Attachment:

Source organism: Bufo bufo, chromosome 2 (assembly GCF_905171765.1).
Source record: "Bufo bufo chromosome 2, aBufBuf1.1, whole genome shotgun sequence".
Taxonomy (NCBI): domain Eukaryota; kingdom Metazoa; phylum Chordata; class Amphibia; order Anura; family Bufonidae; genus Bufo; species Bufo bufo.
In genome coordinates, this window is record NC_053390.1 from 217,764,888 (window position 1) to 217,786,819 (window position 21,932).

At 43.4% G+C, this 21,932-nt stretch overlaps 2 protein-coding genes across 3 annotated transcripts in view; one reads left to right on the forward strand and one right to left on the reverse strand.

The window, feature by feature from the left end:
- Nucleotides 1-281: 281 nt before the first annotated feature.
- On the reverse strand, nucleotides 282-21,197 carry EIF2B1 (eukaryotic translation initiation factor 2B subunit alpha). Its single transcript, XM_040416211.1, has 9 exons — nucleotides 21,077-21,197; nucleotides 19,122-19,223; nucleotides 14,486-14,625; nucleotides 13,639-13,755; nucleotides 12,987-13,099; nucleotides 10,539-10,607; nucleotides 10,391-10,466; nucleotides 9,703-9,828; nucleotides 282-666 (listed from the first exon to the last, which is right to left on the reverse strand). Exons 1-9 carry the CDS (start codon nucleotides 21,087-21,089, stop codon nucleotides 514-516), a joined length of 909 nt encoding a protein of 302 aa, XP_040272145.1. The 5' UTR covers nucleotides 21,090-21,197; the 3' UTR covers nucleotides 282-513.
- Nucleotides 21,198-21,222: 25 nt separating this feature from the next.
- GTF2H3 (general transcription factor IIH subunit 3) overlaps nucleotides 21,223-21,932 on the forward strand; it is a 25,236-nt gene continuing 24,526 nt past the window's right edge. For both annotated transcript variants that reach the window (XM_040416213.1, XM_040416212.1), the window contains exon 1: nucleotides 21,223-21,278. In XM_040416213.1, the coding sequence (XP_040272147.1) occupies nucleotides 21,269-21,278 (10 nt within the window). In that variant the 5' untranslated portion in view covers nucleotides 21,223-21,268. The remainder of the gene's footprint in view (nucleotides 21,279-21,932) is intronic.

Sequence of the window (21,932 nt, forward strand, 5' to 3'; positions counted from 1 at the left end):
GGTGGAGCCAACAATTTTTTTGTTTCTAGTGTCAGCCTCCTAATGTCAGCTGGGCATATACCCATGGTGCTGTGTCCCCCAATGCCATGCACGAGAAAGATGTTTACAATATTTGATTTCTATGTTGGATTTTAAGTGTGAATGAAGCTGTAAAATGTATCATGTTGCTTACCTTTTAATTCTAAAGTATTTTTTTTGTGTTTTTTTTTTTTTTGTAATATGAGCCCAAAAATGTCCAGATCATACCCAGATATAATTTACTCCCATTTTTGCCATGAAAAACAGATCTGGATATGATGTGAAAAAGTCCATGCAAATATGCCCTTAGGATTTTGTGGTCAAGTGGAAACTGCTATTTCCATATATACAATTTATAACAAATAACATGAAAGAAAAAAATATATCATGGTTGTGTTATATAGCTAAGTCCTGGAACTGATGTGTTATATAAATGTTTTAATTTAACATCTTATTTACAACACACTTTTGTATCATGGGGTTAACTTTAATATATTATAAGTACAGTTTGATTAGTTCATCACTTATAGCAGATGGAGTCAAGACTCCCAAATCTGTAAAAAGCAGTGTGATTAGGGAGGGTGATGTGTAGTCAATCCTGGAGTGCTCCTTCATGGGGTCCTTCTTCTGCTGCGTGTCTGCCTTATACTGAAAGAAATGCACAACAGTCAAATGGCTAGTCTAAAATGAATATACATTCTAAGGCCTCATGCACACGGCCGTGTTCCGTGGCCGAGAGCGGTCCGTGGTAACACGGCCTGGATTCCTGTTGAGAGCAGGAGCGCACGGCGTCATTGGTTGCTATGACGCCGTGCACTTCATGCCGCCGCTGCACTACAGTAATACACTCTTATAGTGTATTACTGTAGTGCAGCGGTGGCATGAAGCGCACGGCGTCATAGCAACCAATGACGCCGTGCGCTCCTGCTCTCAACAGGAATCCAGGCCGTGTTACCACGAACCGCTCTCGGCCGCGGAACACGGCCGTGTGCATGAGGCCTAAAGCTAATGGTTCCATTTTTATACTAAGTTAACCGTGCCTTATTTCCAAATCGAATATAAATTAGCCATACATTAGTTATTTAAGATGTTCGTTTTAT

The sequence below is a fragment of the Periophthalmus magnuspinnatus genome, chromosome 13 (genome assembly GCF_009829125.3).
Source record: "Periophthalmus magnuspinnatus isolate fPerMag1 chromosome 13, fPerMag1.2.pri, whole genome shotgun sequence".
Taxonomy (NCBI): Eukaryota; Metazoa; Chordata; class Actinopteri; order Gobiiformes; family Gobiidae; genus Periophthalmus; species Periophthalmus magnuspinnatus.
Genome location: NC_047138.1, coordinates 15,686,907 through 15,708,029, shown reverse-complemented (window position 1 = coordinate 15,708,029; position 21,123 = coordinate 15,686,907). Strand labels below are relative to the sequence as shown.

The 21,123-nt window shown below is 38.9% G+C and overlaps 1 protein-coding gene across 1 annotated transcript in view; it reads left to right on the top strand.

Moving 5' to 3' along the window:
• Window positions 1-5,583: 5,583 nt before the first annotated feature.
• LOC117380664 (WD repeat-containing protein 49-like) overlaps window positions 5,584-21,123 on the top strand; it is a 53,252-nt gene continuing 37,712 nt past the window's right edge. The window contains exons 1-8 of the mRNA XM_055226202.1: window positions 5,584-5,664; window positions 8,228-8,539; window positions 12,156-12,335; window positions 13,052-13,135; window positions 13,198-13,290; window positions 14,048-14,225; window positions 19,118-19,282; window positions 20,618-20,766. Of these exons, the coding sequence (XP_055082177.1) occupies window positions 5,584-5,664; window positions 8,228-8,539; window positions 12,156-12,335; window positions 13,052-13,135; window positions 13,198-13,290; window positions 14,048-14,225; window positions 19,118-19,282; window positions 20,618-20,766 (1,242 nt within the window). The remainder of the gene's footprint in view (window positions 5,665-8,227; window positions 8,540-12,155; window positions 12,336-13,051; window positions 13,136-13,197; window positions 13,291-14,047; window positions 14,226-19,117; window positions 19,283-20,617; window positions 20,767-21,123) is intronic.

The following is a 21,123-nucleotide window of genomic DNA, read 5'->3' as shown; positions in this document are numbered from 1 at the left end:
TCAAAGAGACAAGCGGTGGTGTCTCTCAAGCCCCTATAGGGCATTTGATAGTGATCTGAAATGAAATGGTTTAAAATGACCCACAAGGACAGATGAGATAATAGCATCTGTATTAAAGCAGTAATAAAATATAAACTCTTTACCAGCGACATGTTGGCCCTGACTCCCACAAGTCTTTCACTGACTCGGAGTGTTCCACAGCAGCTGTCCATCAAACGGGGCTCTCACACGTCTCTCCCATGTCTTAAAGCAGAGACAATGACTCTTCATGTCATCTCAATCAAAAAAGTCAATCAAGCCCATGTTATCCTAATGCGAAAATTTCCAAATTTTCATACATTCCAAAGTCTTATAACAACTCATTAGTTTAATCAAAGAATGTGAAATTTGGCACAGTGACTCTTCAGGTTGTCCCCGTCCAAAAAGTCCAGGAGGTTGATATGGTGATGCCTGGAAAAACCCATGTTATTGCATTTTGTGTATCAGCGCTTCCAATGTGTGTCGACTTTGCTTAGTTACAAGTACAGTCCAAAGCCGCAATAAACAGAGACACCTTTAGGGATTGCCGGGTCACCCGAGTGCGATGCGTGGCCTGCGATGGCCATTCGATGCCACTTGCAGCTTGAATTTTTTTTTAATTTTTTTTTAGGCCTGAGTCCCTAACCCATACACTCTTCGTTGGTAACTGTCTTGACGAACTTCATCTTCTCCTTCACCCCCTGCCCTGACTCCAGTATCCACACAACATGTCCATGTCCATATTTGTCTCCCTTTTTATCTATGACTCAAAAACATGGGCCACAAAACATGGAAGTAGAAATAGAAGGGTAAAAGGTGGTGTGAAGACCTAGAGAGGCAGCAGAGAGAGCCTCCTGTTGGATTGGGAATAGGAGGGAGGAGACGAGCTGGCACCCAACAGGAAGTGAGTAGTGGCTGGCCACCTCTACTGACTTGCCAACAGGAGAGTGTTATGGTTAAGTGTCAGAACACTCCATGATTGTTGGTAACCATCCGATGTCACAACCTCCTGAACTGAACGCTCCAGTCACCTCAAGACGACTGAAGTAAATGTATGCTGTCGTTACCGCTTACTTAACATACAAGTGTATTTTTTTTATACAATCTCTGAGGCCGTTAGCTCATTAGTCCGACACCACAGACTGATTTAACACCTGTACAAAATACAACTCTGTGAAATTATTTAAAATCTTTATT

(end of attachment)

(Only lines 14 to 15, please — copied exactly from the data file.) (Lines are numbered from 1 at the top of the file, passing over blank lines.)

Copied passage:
Source record: "Periophthalmus magnuspinnatus isolate fPerMag1 chromosome 13, fPerMag1.2.pri, whole genome shotgun sequence".
Taxonomy (NCBI): Eukaryota; Metazoa; Chordata; class Actinopteri; order Gobiiformes; family Gobiidae; genus Periophthalmus; species Periophthalmus magnuspinnatus.